Session Name: Liver: Recipient Selection
Session Date & Time: None. Available on demand.
*Purpose: Nonalcoholic steatohepatitis (NASH) and alcohol liver disease (ALD) are rapidly growing indications for liver transplantation (LT). The recent trends and outcomes in NASH and ALD are limited.
*Methods: We analyzed data from the United Network for Organ Sharing (UNOS) between 2002 and 2016. We excluded hepatitis C virus co-infection and compared the trends and outcomes in NASH and ALD.
*Results: 19,581 LTs were performed during the study period, of which 8,289 LTs were for NASH and 11,292 LTs were for ALD. Compared to ALD, NASH group had older median recipient age (60 vs 55, p<0.01), female dominance (44 vs 22%, p<0.01), high percentage of Caucasian (81 vs 78%, p<0.01) and higher median BMI (32 vs 28, p<0.01). In NASH, Pre-LT diabetes rate was significantly higher, but ventilation rate and dialysis rate were significantly lower (66 vs 21%; 3.5 vs 5.1%; 16 vs 17%; p<0.01, respectively). Compared to ALD, the outcomes of NASH were inferior in five-year graft survival and five-year overall survival (77 vs 78%, p=0,03; 80 vs 81%, p<0.01). In cox regression multivariable analysis for five-year graft survival, higher recipient age, male, Caucasian, pre-LT diabetes, pre-LT dialysis, ventilation on LT, Transjugular intrahepatic portosystemic shunt (TIPS), portal vein thrombosis (PVT), higher MELD score, African American or Hispanic donor and higher donor risk index (DRI) were significantly associated with negative outcomes. Hispanic or Asian recipient, higher recipient BMI and recent transplant year had significantly protective effects. The etiology of NASH vs ALD did not show significant difference in multivariable analysis (p=NS).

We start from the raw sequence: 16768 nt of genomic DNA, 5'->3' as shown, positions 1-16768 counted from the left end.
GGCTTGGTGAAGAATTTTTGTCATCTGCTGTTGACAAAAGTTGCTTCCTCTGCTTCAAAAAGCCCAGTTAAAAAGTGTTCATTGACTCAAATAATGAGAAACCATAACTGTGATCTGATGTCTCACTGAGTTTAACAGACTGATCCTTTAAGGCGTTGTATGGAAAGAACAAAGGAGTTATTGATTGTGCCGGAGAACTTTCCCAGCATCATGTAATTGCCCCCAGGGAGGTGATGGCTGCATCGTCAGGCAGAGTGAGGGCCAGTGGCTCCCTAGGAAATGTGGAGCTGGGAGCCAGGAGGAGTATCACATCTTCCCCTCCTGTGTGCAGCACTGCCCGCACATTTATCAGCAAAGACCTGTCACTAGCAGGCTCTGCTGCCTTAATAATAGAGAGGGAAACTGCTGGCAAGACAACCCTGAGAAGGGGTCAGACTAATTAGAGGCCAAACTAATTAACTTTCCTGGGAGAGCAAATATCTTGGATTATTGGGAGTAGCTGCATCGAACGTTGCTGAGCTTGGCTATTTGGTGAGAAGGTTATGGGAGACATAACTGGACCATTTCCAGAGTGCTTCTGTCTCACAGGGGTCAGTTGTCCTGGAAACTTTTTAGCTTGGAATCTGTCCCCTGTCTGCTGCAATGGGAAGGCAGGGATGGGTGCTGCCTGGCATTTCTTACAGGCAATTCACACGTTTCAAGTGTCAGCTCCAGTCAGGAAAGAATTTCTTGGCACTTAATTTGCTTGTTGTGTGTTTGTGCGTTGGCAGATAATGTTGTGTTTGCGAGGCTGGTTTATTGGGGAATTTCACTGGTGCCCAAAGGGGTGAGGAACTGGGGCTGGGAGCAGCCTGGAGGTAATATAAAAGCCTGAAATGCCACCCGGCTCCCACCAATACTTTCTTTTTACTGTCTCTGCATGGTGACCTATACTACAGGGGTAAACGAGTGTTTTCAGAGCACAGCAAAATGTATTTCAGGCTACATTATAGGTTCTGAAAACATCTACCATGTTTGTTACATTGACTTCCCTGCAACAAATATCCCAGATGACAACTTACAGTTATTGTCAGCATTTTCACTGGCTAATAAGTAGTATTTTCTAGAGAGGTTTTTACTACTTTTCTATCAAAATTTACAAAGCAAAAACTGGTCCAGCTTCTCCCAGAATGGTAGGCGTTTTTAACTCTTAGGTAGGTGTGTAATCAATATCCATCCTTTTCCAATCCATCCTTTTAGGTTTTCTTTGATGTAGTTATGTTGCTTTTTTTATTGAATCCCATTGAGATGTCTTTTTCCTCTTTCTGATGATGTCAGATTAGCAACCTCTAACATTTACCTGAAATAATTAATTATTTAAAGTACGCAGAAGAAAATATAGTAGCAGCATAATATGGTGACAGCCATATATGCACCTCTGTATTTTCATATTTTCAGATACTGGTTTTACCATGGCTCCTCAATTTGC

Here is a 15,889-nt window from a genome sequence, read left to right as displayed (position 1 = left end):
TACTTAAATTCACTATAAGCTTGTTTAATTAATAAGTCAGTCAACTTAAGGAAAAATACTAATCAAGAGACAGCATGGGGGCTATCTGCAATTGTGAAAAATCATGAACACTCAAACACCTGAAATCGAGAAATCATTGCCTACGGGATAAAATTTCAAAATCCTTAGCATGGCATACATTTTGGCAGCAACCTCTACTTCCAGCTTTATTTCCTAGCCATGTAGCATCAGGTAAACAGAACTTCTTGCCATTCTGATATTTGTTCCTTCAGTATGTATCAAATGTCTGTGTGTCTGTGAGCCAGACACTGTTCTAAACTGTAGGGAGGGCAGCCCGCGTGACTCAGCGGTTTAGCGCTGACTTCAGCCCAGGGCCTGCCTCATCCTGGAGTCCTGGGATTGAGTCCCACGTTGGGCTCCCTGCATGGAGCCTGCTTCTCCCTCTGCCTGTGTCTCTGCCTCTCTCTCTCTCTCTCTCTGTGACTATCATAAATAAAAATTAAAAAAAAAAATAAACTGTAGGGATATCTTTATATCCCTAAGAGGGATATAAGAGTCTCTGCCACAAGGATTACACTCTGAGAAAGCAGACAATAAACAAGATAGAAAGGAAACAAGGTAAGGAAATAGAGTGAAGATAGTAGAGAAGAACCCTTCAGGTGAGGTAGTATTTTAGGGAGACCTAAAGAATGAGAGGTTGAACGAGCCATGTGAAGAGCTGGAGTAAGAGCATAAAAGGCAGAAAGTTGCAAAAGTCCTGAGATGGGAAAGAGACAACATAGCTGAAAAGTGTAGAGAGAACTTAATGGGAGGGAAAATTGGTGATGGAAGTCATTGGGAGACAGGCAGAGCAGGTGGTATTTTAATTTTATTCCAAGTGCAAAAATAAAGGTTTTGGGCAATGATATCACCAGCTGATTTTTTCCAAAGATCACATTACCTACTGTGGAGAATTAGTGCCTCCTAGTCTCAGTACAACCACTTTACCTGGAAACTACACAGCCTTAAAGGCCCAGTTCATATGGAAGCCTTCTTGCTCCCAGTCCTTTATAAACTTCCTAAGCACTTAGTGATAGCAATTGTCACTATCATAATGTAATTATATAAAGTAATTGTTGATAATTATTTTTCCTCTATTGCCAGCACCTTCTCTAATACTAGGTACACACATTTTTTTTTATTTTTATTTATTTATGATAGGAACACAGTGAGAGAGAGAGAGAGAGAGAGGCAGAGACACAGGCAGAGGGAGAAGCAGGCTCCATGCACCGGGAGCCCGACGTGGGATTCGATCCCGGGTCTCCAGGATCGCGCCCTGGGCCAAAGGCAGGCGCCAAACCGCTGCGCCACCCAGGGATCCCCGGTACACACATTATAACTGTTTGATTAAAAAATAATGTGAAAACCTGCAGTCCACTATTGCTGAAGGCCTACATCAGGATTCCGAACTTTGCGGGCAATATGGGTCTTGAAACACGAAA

*Conclusions: NASH and ALD had comparable post-transplant outcomes in graft survival and overall survival. Pre-transplant diabetes, dialysis, ventilation status, TIPS, PVT and DRI were associated with poor outcomes. We also showed the improvement of LT in recent years and protective effects of recipient BMI.
To cite this abstract in AMA style:Okumura K, Lee I, Sogawa H, Veillette G, John D, Diflo T, Bodin R, Wolf D, Nishida S. Recent Trends and Outcomes of Liver Transplantation for Non-alcoholic Steatohepatitis versus Alcohol Liver Disease in the United States: Obesity Might be Protective [abstract]. Am J Transplant. 2021; 21 (suppl 3). https://atcmeetingabstracts.com/abstract/recent-trends-and-outcomes-of-liver-transplantation-for-non-alcoholic-steatohepatitis-versus-alcohol-liver-disease-in-the-united-states-obesity-might-be-protective/. Accessed August 1, 2021.
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